Ashley presented her work at the 2017 Arkansas INBRE Conference on October 28. Arkansas INBRE is the Arkansas Institutional Development Award’s network of biomedical research conference, and this year, it was hosted at the University of Arkansas. While this conference attracted undergraduates from many states to present on biomedical research in biology, chemistry, and physics, there were many posters like Ashley’s sharing summer research outside of the medical scope central to the conference’s theme. Ashley was able to talk about the Echinacea Project’s big picture work and how her independent REU Project fit into that larger image.

Ashley presenting her summer REU project at the Arkansas INBRE Conference in October 2017.

Start year: 2017

Location: Nice Island, prairie remnant

Physical specimens: 

  • 21 harvested Echinacea heads at the CBG, ready for cleaning and x-ray

Products: Here’s Ashley’s Poster of her results.

Ten simple rules for a short talk

Christopher Lortie presents ten simple rules for successful short and swift presentations in this PLOS Computational Biology paper.

10 simple rules:
1. Plan a clear story
2. Provide only one major point per slide
3. Limit use of text
4. Use simple visuals
5. Develop a consistent theme
6. Repeat critical messages twice using different visuals
7. Use the principle of parsimony in explanations
8. Allocate more than one slide to effectively end the narrative
9. Use the final slide for contact information and links to additional resources
10. Use timed practice

Read the article.

The Dynamic Duo is Back!

Hey guys! Long time no flog!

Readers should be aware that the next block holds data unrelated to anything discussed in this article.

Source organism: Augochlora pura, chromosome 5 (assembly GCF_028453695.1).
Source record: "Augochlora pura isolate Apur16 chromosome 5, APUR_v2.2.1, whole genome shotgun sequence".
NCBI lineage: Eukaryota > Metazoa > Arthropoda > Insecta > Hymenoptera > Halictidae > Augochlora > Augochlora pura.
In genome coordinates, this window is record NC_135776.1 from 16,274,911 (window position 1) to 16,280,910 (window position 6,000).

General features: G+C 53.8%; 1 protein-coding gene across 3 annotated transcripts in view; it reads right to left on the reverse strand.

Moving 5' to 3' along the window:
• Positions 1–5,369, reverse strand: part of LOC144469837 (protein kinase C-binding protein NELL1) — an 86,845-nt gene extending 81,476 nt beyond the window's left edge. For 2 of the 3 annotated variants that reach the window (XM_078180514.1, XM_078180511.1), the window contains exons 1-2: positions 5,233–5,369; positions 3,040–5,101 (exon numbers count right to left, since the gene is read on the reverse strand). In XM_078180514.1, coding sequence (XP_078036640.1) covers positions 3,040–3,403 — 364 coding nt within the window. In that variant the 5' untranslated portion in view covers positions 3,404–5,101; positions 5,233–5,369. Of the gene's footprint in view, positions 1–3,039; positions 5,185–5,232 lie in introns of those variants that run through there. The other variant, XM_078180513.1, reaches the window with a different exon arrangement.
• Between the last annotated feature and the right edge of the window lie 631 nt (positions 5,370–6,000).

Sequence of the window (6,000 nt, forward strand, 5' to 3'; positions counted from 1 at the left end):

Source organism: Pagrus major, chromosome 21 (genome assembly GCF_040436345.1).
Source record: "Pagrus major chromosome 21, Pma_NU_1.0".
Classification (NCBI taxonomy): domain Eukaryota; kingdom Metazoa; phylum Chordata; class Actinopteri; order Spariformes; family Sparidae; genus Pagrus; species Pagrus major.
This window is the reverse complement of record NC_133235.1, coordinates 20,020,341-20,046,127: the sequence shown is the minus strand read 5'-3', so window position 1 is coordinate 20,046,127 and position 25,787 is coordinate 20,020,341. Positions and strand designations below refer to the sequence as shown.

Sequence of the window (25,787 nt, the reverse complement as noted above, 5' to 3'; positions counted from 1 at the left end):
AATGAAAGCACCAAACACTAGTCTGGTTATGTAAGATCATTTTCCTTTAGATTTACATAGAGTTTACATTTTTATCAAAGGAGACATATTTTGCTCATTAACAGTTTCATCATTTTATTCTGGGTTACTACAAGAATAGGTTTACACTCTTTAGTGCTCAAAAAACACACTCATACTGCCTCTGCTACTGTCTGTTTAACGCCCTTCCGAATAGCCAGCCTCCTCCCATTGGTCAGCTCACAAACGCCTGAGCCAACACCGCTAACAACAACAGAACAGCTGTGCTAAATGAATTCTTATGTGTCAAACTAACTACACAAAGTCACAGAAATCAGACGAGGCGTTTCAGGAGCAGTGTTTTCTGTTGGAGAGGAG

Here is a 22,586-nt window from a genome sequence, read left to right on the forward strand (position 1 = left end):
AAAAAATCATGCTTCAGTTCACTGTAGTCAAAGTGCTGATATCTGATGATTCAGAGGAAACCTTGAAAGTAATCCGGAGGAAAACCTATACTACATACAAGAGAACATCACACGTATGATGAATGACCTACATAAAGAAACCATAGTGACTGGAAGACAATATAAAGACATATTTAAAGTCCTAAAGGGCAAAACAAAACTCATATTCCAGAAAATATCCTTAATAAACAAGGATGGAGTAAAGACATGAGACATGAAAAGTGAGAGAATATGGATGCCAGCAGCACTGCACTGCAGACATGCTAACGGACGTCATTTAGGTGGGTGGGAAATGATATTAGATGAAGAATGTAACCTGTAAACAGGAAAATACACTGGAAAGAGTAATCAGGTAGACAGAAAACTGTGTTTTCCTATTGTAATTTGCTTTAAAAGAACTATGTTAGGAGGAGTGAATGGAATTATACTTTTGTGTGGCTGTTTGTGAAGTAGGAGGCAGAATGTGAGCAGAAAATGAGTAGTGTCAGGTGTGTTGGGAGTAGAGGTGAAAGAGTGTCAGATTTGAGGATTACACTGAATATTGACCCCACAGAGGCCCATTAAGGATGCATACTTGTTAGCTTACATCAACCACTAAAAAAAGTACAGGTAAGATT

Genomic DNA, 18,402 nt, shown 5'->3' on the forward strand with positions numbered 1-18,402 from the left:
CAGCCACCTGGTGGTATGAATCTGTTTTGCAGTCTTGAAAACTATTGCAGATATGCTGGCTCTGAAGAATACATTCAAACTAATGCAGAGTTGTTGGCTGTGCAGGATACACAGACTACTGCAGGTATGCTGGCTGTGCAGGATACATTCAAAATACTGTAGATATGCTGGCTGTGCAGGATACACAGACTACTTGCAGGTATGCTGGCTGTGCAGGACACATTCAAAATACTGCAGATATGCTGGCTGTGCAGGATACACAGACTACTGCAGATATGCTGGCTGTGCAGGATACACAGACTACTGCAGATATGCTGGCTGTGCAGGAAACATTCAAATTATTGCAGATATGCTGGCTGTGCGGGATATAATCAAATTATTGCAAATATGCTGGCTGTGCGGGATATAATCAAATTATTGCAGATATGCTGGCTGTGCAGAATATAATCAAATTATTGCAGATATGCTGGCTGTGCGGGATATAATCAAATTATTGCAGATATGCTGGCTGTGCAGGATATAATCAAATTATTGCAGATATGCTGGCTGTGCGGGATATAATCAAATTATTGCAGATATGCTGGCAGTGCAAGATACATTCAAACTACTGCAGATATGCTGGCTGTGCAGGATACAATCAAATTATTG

Remember back in June when Leah and I started working on our Independent Study Theses for The College of Wooster? Well, we finished! If you can remember that far back, I was examining the effect of removing buckthorn on the edge of a bog. I found that soil pH and canopy cover change after just a month of buckthorn removal – more similar to that of the bog interior! Leah found that bees exhibit decreasing floral fidelity towards Echinacea over time! So interesting!!!

We love and miss the beautiful Minnesota and our amazing pals in Team Echinacea so much! Thanks for everything, guys. We couldn’t have done it without you.

 

Love,

Alyson & Leah

Me and Leah holding our Tootsie Roll, a Wooster tradition in honor of finishing our thesis!

“She doesn’t even go here.”

We’re done! Yesterday Emma and I finished up our poster with mere minutes to spare and some timely help from Stuart (the man knows concise language). I thought of about five other tests that we should run (to characterize interactions between explanatory variables, etc) while wrapping up our last section, but defeated the urge. We’re both very proud of the poster and the work we did these past three weeks.

Thanks to everyone in the Echinacea Project for your guidance, help, and companionship! This externship has been an awesome experience and has definitely helped us to grow as scientists.

Here’s a link to our final poster:

Kropp_Stewart_Poster

Chicago: No Phone, $1.00 Edition

Part 1. I couldn’t stay away from the Echinacea Project too long. As I’m positive you want to hear both about my poster that I will be presenting at MCMS tomorrow at the University of Chicago and my adventures in Chicago, I will share both. As I arrived at the airport to fly to Chicago, I realized I had forgotten my cell phone. I thought to myself, I lived most of my life without a cell phone, I can do it another day. After arriving in Chicago, I had thankfully packed a dollar in quarters, so I was able to use a pay phone (yes, those still exist) to call a cab. While I did struggle to understand the technology, I was finally able, after spending my only dollar in quarters, to procure transportation to the Chicago Botanic Gardens. I was left penniless, phoneless, and with only a laptop and my knowledge of Chicago (this, by the way, was absolutely nil). After making a successful rendezvous with the team, I enjoyed a lunch and tour of the lab. It was great to see everyone again.